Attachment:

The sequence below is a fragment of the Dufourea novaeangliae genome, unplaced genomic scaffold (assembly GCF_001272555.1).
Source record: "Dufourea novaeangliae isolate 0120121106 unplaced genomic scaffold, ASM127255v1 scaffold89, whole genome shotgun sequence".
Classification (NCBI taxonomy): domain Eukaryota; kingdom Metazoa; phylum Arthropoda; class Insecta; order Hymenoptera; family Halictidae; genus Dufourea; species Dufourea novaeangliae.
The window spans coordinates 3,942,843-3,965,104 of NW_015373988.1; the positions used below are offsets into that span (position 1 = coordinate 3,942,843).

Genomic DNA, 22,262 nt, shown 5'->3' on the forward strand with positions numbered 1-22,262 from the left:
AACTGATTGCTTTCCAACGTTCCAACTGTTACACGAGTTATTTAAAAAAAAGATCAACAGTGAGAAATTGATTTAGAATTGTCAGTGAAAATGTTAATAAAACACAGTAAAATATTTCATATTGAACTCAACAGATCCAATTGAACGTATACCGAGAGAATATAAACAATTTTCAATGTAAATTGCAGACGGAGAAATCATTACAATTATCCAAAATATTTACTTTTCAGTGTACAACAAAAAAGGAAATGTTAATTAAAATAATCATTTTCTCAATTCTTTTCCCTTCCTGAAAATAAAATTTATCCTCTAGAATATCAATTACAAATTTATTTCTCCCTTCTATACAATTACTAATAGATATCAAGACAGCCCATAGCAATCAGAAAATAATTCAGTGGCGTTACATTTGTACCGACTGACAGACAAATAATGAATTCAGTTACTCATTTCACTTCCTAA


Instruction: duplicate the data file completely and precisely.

The sequence below is a fragment of the Dufourea novaeangliae genome, unplaced genomic scaffold (assembly GCF_001272555.1).
Source record: "Dufourea novaeangliae isolate 0120121106 unplaced genomic scaffold, ASM127255v1 scaffold89, whole genome shotgun sequence".
Classification (NCBI taxonomy): domain Eukaryota; kingdom Metazoa; phylum Arthropoda; class Insecta; order Hymenoptera; family Halictidae; genus Dufourea; species Dufourea novaeangliae.
The window spans coordinates 3,942,843-3,965,104 of NW_015373988.1; the positions used below are offsets into that span (position 1 = coordinate 3,942,843).

Genomic DNA, 22,262 nt, shown 5'->3' on the forward strand with positions numbered 1-22,262 from the left:
AACTGATTGCTTTCCAACGTTCCAACTGTTACACGAGTTATTTAAAAAAAAGATCAACAGTGAGAAATTGATTTAGAATTGTCAGTGAAAATGTTAATAAAACACAGTAAAATATTTCATATTGAACTCAACAGATCCAATTGAACGTATACCGAGAGAATATAAACAATTTTCAATGTAAATTGCAGACGGAGAAATCATTACAATTATCCAAAATATTTACTTTTCAGTGTACAACAAAAAAGGAAATGTTAATTAAAATAATCATTTTCTCAATTCTTTTCCCTTCCTGAAAATAAAATTTATCCTCTAGAATATCAATTACAAATTTATTTCTCCCTTCTATACAATTACTAATAGATATCAAGACAGCCCATAGCAATCAGAAAATAATTCAGTGGCGTTACATTTGTACCGACTGACAGACAAATAATGAATTCAGTTACTCATTTCACTTCCTAA